Published: Friday 17 April 2015
First results from the AVERT, early rehabilitation trial were unveiled at the European Stroke Organisation Conference (ESO) today, and also published in the journal, The Lancet.
AVERT (A Very Early Rehabilitation Trial) is an international trial across 5 countries, including the UK. The trial tested whether a protocol of frequent, higher dose mobility training (mobilisation) started within 24 hours of stroke onset, delivered by physiotherapists and nurse working together, improved outcome at 3 months and was safe when compared with lower dose usual care stroke treatment.
Professor Julie Bernhardt, AVERT Principal Investigator, said:
"This study is the largest collaborative trial ever conducted to determine how we should approach early rehabilitation with a mobility focus after stroke."
"We ran this trial in 56 hospitals across 5 countries, recruiting over 2000 patients within 24 hours of stroke onset.”
Professor Peter Langhorne, lead investigator on the UK arm of AVERT, said:
We found that early rehabilitation was safe, with low death and low complications rates in the vast majority of patients. This is a testament to the modern stroke unit care these patients received.”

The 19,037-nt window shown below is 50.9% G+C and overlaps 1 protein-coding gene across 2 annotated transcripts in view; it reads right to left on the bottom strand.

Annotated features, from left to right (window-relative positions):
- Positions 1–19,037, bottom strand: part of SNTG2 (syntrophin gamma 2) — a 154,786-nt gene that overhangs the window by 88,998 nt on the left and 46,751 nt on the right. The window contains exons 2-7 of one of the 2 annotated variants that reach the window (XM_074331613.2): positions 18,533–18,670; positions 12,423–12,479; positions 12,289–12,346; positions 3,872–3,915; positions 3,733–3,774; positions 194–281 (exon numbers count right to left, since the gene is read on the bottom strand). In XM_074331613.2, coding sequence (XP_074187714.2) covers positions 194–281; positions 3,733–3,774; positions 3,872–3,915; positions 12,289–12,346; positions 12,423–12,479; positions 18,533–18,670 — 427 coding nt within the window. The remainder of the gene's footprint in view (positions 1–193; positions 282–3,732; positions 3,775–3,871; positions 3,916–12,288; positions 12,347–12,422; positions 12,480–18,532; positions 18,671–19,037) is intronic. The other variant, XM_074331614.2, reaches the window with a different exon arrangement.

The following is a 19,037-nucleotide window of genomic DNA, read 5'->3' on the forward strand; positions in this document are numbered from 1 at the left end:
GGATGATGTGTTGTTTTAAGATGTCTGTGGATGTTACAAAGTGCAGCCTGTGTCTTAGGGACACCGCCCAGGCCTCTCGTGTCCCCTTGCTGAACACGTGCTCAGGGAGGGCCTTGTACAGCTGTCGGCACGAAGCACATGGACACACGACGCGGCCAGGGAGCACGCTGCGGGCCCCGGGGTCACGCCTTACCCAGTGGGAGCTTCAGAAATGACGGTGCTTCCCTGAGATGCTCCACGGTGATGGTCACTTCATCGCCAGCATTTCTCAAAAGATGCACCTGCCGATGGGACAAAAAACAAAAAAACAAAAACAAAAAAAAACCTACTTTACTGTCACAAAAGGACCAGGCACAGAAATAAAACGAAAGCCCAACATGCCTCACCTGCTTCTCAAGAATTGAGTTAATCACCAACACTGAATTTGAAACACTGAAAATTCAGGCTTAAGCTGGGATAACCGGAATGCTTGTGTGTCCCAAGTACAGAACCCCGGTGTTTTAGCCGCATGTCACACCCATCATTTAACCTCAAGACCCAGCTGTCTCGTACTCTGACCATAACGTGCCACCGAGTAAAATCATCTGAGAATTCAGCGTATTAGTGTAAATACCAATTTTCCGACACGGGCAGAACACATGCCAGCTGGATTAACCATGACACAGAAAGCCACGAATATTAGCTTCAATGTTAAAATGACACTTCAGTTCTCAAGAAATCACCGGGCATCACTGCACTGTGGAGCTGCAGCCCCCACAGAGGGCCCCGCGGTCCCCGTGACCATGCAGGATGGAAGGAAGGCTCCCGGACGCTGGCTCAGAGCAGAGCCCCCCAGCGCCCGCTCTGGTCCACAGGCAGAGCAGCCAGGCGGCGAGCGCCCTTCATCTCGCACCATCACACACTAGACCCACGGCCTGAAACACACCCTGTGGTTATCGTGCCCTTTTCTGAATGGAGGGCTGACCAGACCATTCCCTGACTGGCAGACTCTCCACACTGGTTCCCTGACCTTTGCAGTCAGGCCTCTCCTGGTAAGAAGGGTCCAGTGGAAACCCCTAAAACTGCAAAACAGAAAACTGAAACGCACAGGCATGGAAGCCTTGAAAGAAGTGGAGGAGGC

“However we also found that patients in the early but lower dose group were more likely to make a good recovery by 3 months after stroke.”
“This tells us that we must be cautious with very early intensive rehabilitation and further exploration of the results is underway to determine which approach is best for individual patients.”
“The value of conducting this trial won’t be fully realised for some time, but the high quality of the trial and comprehensive nature of the data gathered is a testament to the commitment of the patients, families, hospital and research staff involved.”
The results from AVERT have the potential to change and further guide clinical practice in the early post stroke period, worldwide.
We look forward to further analyses and results from this trial in the near future.
AVERT was funded by National Health and Medical Research Council, Singapore Health, Chest Heart and Stroke Scotland, Northern Ireland Chest Heart and Stroke, The Stroke Association, and the National Institutes of Health Research.